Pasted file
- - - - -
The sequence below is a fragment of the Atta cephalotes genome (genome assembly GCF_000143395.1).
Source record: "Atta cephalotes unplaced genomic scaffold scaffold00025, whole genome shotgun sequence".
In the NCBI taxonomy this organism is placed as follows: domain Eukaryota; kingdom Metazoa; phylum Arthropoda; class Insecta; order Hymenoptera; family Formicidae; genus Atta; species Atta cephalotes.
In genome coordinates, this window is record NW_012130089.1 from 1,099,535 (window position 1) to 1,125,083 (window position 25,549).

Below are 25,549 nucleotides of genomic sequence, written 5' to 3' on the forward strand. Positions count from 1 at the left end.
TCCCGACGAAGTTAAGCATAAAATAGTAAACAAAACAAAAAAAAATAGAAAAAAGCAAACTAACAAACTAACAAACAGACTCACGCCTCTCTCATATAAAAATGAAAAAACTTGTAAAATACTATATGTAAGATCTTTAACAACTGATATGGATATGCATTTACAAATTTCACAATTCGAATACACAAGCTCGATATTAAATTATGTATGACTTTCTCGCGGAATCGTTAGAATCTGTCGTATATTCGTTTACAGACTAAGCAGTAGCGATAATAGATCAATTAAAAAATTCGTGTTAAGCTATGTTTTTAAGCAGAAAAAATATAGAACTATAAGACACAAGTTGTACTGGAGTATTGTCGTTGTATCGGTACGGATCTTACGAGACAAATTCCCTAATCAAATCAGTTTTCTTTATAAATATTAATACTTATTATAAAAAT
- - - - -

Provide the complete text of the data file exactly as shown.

The sequence below is a fragment of the Atta cephalotes genome (genome assembly GCF_000143395.1).
Source record: "Atta cephalotes unplaced genomic scaffold scaffold00025, whole genome shotgun sequence".
In the NCBI taxonomy this organism is placed as follows: domain Eukaryota; kingdom Metazoa; phylum Arthropoda; class Insecta; order Hymenoptera; family Formicidae; genus Atta; species Atta cephalotes.
In genome coordinates, this window is record NW_012130089.1 from 1,099,535 (window position 1) to 1,125,083 (window position 25,549).

Below are 25,549 nucleotides of genomic sequence, written 5' to 3' on the forward strand. Positions count from 1 at the left end.
TCCCGACGAAGTTAAGCATAAAATAGTAAACAAAACAAAAAAAAATAGAAAAAAGCAAACTAACAAACTAACAAACAGACTCACGCCTCTCTCATATAAAAATGAAAAAACTTGTAAAATACTATATGTAAGATCTTTAACAACTGATATGGATATGCATTTACAAATTTCACAATTCGAATACACAAGCTCGATATTAAATTATGTATGACTTTCTCGCGGAATCGTTAGAATCTGTCGTATATTCGTTTACAGACTAAGCAGTAGCGATAATAGATCAATTAAAAAATTCGTGTTAAGCTATGTTTTTAAGCAGAAAAAATATAGAACTATAAGACACAAGTTGTACTGGAGTATTGTCGTTGTATCGGTACGGATCTTACGAGACAAATTCCCTAATCAAATCAGTTTTCTTTATAAATATTAATACTTATTATAAAAAT